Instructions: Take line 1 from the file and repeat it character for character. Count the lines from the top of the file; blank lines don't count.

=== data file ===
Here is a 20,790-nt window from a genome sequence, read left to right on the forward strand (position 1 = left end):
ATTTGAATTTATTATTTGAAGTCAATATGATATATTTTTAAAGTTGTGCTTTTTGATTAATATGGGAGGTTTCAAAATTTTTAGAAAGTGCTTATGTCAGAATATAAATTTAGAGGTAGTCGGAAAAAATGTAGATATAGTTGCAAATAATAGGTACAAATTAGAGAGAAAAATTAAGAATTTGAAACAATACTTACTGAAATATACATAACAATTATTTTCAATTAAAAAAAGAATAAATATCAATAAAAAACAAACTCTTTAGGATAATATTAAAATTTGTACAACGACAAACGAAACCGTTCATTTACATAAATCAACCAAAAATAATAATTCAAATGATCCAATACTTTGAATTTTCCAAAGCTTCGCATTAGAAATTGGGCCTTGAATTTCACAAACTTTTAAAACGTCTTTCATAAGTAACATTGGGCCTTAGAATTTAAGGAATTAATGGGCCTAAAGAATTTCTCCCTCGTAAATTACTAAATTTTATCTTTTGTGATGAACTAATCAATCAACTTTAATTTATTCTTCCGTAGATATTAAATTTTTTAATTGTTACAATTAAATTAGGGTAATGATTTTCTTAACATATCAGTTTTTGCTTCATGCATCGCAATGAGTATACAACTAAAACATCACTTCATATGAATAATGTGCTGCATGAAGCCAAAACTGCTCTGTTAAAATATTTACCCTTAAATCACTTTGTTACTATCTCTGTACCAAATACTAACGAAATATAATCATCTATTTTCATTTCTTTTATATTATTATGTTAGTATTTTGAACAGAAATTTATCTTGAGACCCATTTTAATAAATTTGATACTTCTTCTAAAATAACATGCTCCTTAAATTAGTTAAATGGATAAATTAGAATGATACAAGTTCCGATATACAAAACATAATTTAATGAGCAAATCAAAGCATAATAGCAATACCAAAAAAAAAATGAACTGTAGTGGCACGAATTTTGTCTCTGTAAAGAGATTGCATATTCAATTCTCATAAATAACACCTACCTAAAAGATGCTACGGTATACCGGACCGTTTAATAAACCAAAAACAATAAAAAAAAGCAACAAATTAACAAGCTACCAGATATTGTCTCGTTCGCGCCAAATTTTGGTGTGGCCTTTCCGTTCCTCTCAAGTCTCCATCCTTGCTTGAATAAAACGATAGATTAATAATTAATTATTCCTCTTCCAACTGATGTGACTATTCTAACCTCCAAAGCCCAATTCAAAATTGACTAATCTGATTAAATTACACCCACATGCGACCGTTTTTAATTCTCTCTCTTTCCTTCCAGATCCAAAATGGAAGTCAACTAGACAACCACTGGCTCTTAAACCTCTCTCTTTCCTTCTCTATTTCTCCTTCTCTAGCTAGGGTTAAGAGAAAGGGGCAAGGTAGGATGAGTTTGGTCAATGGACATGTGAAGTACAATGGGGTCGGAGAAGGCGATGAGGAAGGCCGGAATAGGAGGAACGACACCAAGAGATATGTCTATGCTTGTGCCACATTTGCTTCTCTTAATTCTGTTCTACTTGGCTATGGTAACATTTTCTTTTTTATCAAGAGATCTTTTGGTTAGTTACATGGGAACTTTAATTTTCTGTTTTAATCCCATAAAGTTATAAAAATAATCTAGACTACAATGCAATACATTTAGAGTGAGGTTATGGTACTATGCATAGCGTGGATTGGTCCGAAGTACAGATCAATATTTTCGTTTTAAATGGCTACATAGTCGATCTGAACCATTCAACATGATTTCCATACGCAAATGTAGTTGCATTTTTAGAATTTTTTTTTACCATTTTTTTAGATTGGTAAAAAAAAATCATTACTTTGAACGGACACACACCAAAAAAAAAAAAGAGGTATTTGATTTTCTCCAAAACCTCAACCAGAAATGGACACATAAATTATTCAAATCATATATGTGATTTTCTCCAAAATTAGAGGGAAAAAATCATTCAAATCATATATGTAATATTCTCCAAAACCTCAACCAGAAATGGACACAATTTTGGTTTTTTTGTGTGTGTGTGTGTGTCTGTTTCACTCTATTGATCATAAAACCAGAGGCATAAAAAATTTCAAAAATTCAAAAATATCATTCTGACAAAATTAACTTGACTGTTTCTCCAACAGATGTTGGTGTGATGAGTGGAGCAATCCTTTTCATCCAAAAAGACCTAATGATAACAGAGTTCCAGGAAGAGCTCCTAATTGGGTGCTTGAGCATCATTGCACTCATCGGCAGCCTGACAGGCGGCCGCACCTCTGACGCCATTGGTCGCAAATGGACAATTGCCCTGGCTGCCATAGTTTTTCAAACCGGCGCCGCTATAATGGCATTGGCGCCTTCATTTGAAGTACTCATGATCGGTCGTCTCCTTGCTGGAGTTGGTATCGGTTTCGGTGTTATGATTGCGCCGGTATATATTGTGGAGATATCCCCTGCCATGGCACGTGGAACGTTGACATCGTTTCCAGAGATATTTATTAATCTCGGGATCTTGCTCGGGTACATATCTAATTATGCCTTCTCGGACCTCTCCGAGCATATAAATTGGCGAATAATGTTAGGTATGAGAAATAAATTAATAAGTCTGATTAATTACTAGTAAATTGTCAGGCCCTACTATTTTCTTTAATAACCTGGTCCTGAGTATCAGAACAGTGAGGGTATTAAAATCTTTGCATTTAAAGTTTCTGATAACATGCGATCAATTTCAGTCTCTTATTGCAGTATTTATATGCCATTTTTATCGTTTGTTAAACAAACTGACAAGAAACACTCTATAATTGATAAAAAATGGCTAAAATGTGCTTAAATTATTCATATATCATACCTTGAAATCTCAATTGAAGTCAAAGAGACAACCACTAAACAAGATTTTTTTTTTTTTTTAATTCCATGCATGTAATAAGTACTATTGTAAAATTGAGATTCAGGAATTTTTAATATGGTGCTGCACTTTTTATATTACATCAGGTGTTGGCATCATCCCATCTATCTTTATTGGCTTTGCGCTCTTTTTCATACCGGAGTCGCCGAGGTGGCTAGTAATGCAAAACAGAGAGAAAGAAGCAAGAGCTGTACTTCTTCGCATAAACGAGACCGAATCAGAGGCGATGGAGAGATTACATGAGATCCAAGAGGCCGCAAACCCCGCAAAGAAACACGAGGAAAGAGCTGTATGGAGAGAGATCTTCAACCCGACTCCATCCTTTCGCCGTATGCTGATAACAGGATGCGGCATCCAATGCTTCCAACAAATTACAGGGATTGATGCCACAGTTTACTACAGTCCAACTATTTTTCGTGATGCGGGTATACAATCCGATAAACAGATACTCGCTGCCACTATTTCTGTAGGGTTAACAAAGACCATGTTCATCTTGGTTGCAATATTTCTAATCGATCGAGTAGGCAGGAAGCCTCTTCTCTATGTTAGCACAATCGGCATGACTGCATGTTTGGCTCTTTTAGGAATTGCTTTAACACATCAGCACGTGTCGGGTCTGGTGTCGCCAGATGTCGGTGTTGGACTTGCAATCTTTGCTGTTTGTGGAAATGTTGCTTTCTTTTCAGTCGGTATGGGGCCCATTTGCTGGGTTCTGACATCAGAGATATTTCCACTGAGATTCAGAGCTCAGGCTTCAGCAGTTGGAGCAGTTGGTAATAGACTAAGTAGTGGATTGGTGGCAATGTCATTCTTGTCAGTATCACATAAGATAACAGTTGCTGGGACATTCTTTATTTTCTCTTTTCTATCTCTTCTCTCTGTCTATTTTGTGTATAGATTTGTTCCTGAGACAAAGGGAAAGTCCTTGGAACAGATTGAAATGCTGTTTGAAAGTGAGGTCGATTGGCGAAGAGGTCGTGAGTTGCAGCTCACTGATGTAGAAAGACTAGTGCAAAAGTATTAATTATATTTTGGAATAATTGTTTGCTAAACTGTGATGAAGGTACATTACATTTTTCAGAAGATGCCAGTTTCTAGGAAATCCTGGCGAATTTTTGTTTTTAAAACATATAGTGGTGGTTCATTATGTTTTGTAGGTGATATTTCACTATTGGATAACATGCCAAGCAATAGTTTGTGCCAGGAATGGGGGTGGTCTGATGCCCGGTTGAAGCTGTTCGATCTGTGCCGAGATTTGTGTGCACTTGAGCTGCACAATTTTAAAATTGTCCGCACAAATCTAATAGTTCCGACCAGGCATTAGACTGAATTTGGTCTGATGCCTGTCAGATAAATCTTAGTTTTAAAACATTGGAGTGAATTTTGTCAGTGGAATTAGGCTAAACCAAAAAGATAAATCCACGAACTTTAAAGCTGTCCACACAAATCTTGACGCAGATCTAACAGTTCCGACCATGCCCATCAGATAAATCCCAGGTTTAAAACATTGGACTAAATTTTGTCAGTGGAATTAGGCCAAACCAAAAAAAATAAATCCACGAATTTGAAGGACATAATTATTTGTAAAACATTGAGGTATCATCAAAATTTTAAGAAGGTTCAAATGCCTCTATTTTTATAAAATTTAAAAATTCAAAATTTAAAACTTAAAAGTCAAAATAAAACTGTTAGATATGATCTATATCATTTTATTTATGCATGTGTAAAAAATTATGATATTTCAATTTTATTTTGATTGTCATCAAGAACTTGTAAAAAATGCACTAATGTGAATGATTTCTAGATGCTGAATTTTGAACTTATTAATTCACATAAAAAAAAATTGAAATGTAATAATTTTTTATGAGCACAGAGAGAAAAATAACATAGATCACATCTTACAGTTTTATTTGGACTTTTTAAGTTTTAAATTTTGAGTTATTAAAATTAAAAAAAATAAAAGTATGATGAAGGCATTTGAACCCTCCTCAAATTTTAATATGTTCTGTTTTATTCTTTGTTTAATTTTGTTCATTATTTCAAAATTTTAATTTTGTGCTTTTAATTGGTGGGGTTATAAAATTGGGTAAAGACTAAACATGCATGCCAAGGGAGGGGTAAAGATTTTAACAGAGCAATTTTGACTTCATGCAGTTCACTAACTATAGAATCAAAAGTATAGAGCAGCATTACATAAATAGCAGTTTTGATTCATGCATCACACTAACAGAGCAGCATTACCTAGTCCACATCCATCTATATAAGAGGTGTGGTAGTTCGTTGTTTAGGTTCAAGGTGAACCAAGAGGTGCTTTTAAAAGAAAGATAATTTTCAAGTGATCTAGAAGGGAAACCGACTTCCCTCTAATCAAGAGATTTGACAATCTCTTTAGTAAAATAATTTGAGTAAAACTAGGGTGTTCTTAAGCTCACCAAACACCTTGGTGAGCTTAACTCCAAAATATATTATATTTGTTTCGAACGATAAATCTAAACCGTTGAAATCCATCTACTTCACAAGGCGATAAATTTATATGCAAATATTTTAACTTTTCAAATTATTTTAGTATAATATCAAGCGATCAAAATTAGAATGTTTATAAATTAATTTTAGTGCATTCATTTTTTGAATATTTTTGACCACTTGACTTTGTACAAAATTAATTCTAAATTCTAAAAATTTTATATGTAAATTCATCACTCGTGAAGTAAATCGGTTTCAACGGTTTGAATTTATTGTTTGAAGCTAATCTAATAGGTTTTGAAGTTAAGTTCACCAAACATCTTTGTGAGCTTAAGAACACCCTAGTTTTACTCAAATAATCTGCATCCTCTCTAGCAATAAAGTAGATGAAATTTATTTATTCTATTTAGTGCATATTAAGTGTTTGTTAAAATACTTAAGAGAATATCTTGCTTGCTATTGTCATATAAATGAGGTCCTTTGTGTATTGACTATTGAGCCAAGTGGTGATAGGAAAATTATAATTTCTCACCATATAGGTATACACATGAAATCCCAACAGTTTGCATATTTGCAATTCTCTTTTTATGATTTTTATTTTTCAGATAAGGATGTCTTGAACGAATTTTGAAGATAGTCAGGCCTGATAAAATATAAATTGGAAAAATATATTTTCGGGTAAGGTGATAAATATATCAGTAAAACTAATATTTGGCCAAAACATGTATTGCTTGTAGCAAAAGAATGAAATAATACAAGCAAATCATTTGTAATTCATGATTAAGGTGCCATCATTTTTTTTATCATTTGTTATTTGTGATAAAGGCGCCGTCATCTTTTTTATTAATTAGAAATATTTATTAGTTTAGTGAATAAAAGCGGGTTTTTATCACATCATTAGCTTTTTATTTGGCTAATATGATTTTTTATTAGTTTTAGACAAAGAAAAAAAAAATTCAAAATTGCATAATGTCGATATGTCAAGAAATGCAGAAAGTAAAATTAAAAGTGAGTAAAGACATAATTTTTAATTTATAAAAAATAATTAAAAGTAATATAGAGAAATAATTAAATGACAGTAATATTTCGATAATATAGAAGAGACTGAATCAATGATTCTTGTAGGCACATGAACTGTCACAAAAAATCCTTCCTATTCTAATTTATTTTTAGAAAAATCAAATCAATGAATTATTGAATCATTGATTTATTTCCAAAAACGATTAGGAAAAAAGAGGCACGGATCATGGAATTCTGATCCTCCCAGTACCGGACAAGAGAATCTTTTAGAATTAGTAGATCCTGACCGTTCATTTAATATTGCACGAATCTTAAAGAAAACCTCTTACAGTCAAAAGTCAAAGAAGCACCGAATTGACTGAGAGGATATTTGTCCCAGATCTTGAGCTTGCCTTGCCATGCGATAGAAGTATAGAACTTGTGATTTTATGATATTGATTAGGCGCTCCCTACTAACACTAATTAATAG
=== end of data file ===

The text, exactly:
Here is a 20,790-nt window from a genome sequence, read left to right on the forward strand (position 1 = left end):